This policy applies to all full-time, part-time, contracted, agency and volunteer staff including those who do not have cause to come into direct or regular contact with students in order to carry out their daily duties. This policy also applies to those who provide homestay accommodation for our students and third party contractors.

2. Aims of the policy

2.1 This policy aims to:

– ensure that Bright World Guardianships students have a safe and child-centred environment which promotes and prioritises their safety and well-being, accepting that children with special educational needs and disabilities can face additional safeguarding challenges - support children’s development by protecting them from specific safeguarding issues and all forms of child abuse - create a culture of safe recruitment, adopt procedures that help deter, reject or identify people who might abuse children and create an environment where staff remain vigilant - ensure that all Bright World Guardianships staff have a valid enhanced DBS check, understand their role and responsibility in respect of identifying safeguarding opportunities and reporting child protection concerns, are provided with regular training opportunities for staff to help them develop their knowledge, understanding and professionalism (refer to Professional Code of Conduct – Bright World Staff Handbook) - ensure that appropriate action is taken in the event of incidents or concerns of abuse being reported to Bright World staff and that support is provided to individuals who raise or disclose the concern - ensure that confidential, detailed and accurate records of all safeguarding concerns are maintained and securely stored

2.2 The policy will be reviewed every year after development or sooner if in response to changes in legislation/government guidance, as required by the LSP and as a result of any other significant change or event.

3. Safeguarding Policy and Key Principles

3.1 Bright World Guardianships’ understands ‘Safeguarding’ to be a recognised multi-agency pro-active process for protecting children at risk of harm or potential abuse. Effective safeguarding will reduce the need for action to protect children from harm.

3.2 Bright World Guardianships is aware of the national threat of child sexual abuse cases (recent and historical) as per the Strategic Policing Requirement March 2015, that protecting children is a matter of national importance and working together with schools and partners is critical in our work.

3.3 Child abuse is a form of maltreatment of a child by inflicting harm or by failing to act to prevent harm.

Children may be abused in a family or in an institutional or community setting by those known to them or, more rarely, by others (e.g. via the internet). They may be abused by an adult or adults or by another child or children.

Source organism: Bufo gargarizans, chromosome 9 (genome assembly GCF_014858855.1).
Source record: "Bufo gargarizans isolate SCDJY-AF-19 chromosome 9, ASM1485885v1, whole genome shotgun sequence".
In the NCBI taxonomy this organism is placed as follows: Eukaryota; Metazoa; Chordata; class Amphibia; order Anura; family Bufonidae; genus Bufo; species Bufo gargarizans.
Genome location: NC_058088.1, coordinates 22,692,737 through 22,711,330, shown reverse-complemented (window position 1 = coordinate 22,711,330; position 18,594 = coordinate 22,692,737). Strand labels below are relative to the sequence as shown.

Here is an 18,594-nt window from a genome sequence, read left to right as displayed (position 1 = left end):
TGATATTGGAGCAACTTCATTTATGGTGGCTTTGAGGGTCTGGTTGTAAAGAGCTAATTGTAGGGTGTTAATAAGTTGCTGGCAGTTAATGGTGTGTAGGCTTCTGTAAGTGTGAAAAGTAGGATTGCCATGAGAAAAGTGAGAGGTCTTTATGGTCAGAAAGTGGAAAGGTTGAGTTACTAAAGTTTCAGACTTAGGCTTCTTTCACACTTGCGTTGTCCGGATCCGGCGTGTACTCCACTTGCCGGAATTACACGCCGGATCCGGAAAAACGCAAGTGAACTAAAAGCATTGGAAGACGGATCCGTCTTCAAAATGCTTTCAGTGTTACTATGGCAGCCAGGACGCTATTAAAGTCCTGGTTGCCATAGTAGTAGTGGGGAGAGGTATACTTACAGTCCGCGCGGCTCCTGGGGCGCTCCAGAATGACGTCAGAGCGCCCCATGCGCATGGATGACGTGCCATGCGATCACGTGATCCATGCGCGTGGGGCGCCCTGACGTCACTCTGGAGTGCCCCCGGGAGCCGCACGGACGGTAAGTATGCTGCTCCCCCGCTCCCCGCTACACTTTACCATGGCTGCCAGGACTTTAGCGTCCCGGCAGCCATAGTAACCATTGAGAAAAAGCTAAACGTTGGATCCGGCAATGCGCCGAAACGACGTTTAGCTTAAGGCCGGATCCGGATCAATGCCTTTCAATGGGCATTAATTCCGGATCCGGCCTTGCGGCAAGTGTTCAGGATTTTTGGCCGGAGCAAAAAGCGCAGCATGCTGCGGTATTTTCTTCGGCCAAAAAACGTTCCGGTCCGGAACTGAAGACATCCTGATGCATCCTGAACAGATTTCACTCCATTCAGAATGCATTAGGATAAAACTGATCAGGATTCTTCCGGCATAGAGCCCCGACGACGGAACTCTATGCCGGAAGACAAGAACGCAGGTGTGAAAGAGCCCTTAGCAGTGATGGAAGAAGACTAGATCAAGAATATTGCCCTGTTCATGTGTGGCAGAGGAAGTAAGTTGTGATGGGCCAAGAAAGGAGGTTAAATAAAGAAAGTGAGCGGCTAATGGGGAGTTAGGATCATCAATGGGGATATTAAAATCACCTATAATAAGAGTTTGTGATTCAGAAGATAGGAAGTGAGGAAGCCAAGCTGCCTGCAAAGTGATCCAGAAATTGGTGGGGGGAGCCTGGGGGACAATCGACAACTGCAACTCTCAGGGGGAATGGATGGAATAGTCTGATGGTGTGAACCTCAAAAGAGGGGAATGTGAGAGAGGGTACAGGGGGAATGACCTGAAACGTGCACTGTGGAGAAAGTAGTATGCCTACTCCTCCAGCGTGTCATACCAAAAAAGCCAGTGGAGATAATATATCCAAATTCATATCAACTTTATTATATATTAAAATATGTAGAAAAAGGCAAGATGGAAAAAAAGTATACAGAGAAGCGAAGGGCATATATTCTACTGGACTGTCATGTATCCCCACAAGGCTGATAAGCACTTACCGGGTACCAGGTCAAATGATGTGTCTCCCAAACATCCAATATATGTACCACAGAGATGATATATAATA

Bright World aims to protect children from the four main types of abuse:

Physical abuse – may involve hitting, shaking, throwing, poisoning, burning or scalding, drowning, suffocating, or otherwise causing physical harm to a child or failing to protect a child from that harm. Physical harm may also be caused when a parent or carer fabricates the symptoms of, or deliberately induces illness in a child.

The NSPCC says that some signs and indicators of physical abuse are:

commonly on the head but also on the ear or neck or soft areas – the abdomen, back and buttocks
defensive wounds commonly on the forearm, upper arm, back of the leg, hands or feet
clusters of bruises on the upper arm, outside of the thigh or on the body
bruises with dots of blood under the skin
a bruised scalp and swollen eyes from hair being pulled violently
bruises in the shape of a hand or object.

Burns or scalds:

  • can be from hot liquids, hot objects, flames, chemicals or electricity
  • on the hands, back, shoulders or buttocks; scalds may be on lower limbs, both arms and/or both legs
  • a clear edge to the burn or scald
  • sometimes in the shape or an implement for example, a circular cigarette burn
  • multiple burns or scalds

Bite marks

  • usually oval or circular in shape
  • visible wounds, indentations or bruising from individual teeth.

Fractures or broken bones:

  • fractures to the ribs or the leg bones in babies
  • multiple fractures or breaks at different stages of healing

Other injuries and health problems:

  • scarring
  • effects of poisoning such as vomiting, drowsiness or seizures
  • respiratory problems from drowning, suffocation or poisoning